Utah employers will definitely be feeling the heat this summer. The U.S. Department of Labor (DOL) has issued new overtime regulation that will raise the eligibility ceiling for overtime pay from its current $23,660 annually to $47,476 —nearly doubling the salary test.

Initially, overtime protections in the workplace were implemented by the Fair Labor Standards Act of 1938, and established a criteria that workers be paid time-and-a-half for any hours surpassing a 40 hour work week. For an employee to be exempt they were required to make more than a salary threshold set by the Department of Labor (currently $23,660) and demonstrate that they primarily perform executive, administrative, or professional duties. This criteria will change with the DOL’s most recent regulation adjusting the annual salary threshold for overtime pay to about $47,476, taking effect December 1, 2016.

The White House Press Secretary released a fact sheet about the new regulation titled “Growing Middle Class Paychecks and Helping Working Families Get Ahead By Expanding Overtime Pay.” What the administration does not recognize is the overall negative impact this will have on small business, innovation and the overall economy.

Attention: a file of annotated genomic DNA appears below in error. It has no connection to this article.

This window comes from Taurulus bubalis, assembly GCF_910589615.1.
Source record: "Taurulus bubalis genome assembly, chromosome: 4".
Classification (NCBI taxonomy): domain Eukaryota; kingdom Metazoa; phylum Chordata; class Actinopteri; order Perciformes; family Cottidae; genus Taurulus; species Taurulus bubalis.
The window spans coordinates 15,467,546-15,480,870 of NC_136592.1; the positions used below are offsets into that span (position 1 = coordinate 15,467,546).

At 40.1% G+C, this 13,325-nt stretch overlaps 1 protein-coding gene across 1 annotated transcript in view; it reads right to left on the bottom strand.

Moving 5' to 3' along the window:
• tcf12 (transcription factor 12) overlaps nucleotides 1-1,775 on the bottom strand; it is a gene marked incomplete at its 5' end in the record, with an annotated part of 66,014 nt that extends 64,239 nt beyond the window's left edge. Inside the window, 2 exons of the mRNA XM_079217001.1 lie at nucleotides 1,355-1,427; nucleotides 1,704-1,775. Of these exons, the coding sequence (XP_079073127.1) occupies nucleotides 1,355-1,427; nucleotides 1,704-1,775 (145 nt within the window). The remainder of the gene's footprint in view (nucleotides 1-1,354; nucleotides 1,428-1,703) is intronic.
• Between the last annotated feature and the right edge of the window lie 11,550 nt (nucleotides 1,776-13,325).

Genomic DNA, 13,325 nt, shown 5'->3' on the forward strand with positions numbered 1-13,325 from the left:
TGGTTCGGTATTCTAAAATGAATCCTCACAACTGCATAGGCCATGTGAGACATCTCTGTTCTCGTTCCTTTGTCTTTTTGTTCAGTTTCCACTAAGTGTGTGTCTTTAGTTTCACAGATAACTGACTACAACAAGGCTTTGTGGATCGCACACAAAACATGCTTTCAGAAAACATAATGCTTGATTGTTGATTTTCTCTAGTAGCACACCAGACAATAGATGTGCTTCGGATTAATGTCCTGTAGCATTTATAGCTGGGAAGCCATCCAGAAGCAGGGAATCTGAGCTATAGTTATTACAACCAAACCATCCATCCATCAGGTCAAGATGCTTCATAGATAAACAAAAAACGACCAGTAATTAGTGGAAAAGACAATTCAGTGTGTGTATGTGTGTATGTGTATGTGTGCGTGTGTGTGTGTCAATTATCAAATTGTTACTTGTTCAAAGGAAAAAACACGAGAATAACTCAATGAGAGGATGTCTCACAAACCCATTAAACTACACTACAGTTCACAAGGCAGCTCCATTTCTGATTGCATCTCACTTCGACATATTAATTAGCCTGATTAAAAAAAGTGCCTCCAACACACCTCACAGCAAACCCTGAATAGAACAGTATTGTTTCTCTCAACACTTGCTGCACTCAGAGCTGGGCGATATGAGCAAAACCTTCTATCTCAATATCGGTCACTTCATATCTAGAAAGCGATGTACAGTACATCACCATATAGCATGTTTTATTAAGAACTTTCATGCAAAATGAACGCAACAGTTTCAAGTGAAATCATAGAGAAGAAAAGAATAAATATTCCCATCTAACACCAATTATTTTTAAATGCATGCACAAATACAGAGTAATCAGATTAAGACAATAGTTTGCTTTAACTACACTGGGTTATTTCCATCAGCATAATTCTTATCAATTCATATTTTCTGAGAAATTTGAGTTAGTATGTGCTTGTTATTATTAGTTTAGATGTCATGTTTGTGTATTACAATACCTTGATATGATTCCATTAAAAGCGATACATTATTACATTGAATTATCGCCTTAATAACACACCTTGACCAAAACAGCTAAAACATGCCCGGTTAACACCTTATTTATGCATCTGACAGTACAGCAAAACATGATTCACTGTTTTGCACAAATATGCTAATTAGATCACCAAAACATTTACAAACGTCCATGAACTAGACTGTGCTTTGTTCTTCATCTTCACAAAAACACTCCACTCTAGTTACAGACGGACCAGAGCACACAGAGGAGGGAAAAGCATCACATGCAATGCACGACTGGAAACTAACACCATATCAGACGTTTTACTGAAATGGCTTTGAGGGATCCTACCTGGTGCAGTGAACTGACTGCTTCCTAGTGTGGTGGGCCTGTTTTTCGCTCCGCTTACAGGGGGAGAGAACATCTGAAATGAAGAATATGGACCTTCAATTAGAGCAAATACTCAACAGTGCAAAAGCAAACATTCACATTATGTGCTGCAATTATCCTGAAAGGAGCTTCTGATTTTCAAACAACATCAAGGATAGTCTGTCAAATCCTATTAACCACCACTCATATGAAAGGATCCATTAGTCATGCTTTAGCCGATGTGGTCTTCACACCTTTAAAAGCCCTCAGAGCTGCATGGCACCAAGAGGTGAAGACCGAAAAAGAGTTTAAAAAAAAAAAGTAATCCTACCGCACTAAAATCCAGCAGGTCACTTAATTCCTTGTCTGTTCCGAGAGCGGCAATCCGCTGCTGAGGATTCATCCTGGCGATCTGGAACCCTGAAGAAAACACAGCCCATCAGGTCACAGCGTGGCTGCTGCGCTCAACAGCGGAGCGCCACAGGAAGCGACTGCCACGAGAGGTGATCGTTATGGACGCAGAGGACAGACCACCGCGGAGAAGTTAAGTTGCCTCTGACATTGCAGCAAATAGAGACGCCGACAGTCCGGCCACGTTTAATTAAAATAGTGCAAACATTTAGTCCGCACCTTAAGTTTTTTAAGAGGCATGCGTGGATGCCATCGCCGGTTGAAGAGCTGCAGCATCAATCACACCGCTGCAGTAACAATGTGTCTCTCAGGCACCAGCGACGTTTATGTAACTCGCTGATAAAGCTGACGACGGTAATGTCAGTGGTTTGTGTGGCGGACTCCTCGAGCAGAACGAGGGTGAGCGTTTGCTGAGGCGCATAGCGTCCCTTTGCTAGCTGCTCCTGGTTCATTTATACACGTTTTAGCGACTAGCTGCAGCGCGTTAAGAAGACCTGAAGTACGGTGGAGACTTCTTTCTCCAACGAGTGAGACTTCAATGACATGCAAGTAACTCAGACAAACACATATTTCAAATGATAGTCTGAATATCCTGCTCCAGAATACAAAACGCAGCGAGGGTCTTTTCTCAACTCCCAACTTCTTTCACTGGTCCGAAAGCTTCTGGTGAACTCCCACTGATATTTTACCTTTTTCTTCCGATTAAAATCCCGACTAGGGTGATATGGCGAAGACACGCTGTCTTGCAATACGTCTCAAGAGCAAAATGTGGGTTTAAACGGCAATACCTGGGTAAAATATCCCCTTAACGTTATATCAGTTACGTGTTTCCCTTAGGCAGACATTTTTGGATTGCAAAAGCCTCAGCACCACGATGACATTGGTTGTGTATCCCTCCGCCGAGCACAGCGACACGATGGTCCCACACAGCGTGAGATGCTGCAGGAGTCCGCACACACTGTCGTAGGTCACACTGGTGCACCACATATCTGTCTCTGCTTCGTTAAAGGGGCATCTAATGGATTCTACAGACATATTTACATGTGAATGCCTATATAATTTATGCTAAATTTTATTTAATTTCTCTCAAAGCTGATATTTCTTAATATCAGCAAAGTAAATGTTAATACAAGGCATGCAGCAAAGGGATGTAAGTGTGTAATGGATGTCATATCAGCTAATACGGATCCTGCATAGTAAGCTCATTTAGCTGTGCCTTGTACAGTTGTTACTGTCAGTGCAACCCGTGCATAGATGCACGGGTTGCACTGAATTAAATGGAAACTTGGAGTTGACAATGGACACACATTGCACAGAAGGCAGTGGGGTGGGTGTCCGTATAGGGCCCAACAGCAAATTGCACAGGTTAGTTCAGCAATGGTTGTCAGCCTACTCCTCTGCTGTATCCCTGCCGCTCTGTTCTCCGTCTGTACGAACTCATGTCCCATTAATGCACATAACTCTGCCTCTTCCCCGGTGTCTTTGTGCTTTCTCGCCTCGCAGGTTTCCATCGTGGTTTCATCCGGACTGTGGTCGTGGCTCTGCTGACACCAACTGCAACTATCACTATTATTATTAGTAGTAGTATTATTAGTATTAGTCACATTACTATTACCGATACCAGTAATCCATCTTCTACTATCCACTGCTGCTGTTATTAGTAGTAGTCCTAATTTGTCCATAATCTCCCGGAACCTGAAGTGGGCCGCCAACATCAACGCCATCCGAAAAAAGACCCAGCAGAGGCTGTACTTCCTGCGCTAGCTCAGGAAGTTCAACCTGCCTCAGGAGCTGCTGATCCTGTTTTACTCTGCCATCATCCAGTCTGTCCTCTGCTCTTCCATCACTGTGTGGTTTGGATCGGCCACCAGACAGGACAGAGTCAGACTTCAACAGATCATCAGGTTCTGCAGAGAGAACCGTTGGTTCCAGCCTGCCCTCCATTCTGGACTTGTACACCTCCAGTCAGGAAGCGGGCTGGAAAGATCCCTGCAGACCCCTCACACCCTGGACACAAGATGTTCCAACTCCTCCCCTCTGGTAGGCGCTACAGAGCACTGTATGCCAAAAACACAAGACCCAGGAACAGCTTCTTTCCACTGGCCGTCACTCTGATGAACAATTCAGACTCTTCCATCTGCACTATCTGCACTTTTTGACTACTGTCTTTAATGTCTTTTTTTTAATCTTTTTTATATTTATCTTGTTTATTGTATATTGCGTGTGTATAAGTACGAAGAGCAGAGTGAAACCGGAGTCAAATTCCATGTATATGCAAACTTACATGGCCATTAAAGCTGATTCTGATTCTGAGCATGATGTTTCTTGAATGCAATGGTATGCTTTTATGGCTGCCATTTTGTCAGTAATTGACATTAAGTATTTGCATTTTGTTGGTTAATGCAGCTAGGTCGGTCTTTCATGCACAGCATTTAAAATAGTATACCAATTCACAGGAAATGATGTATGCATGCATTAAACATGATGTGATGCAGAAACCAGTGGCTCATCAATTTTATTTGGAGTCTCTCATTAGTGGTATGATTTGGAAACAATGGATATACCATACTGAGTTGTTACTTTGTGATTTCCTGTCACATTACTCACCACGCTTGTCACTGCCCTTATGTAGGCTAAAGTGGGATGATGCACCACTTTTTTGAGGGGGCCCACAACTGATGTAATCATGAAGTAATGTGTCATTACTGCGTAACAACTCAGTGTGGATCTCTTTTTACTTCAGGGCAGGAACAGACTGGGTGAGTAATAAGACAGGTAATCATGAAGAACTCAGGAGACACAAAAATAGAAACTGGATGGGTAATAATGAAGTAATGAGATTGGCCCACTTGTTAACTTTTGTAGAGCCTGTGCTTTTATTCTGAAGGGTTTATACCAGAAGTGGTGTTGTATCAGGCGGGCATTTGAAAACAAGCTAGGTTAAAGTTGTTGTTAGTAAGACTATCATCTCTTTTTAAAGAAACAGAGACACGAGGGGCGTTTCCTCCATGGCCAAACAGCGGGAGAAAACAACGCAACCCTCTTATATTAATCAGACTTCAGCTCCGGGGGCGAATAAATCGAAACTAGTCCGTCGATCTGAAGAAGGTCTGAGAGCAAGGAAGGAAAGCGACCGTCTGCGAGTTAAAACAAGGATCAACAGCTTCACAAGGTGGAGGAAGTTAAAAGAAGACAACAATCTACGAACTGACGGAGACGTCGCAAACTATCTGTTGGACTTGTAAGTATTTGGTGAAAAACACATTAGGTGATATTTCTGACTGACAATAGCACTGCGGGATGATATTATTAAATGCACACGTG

Small businesses with fixed budgets in competitive industries will struggle to adjust to the added workplace costs. And while employers have a number of options, it’s clear the regulation will have perverse effects on wages throughout the economy.

With this regulation looming, employers are encouraged to perform salary audits to prepare for compliance. Additionally, employers may need to increase salaries above the proposed $47,476 a year or reclassify workers from salaried to hourly,  to avoid the additional costs of overtime if they exceed the new ceiling. Because of this regulation, employers may be forced to perform more reclassifications, which for most employees could mean demotion. From an employer perspective, this could also signal an inevitable decline of middle management. The impact of DOL’s restructuring spans further, however, than additional cost, and the demotion of management to hourly wages. It could also mean diminished morale and limit the  freedom and flexibility of employees.

Congress has sought to fight this regulation with the Protecting Workplace Advancement and Opportunity Act (S. 2707 and H.R. 4773) which would nullify the proposed rule and require the DOL to conduct an economic analysis on its impact. All of Utah’s federal delegation are co-sponsors of their respective Chamber bill’s seeking to defeat the DOL’s regulation and avoid this detrimental federal interference with business. Thank your congressional representative here.